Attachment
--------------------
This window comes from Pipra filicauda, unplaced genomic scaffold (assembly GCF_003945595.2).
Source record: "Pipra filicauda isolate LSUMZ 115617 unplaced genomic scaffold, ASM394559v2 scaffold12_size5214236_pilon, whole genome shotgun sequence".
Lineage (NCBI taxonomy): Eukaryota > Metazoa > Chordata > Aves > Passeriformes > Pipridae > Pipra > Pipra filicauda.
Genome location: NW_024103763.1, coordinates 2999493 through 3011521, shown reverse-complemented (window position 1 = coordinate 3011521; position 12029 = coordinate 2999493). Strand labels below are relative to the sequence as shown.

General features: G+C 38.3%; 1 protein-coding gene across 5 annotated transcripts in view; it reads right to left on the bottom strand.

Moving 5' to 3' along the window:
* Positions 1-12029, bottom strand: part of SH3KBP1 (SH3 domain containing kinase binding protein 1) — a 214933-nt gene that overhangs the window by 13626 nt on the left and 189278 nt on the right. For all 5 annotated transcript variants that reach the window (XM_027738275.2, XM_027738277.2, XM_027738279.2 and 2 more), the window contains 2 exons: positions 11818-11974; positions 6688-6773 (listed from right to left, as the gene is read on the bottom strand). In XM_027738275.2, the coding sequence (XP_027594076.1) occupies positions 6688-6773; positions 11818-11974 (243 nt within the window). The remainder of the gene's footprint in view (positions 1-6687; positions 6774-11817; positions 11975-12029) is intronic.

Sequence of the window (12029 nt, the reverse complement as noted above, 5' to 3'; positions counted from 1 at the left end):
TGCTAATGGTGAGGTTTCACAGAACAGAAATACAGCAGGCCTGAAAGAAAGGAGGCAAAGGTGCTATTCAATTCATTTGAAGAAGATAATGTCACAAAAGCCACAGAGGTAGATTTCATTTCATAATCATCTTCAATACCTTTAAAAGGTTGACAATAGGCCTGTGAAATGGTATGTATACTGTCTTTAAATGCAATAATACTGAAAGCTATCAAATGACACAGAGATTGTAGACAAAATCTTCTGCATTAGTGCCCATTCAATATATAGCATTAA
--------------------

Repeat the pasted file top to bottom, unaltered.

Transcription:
This window comes from Pipra filicauda, unplaced genomic scaffold (assembly GCF_003945595.2).
Source record: "Pipra filicauda isolate LSUMZ 115617 unplaced genomic scaffold, ASM394559v2 scaffold12_size5214236_pilon, whole genome shotgun sequence".
Lineage (NCBI taxonomy): Eukaryota > Metazoa > Chordata > Aves > Passeriformes > Pipridae > Pipra > Pipra filicauda.
Genome location: NW_024103763.1, coordinates 2999493 through 3011521, shown reverse-complemented (window position 1 = coordinate 3011521; position 12029 = coordinate 2999493). Strand labels below are relative to the sequence as shown.

General features: G+C 38.3%; 1 protein-coding gene across 5 annotated transcripts in view; it reads right to left on the bottom strand.

Moving 5' to 3' along the window:
* Positions 1-12029, bottom strand: part of SH3KBP1 (SH3 domain containing kinase binding protein 1) — a 214933-nt gene that overhangs the window by 13626 nt on the left and 189278 nt on the right. For all 5 annotated transcript variants that reach the window (XM_027738275.2, XM_027738277.2, XM_027738279.2 and 2 more), the window contains 2 exons: positions 11818-11974; positions 6688-6773 (listed from right to left, as the gene is read on the bottom strand). In XM_027738275.2, the coding sequence (XP_027594076.1) occupies positions 6688-6773; positions 11818-11974 (243 nt within the window). The remainder of the gene's footprint in view (positions 1-6687; positions 6774-11817; positions 11975-12029) is intronic.

Sequence of the window (12029 nt, the reverse complement as noted above, 5' to 3'; positions counted from 1 at the left end):
TGCTAATGGTGAGGTTTCACAGAACAGAAATACAGCAGGCCTGAAAGAAAGGAGGCAAAGGTGCTATTCAATTCATTTGAAGAAGATAATGTCACAAAAGCCACAGAGGTAGATTTCATTTCATAATCATCTTCAATACCTTTAAAAGGTTGACAATAGGCCTGTGAAATGGTATGTATACTGTCTTTAAATGCAATAATACTGAAAGCTATCAAATGACACAGAGATTGTAGACAAAATCTTCTGCATTAGTGCCCATTCAATATATAGCATTAA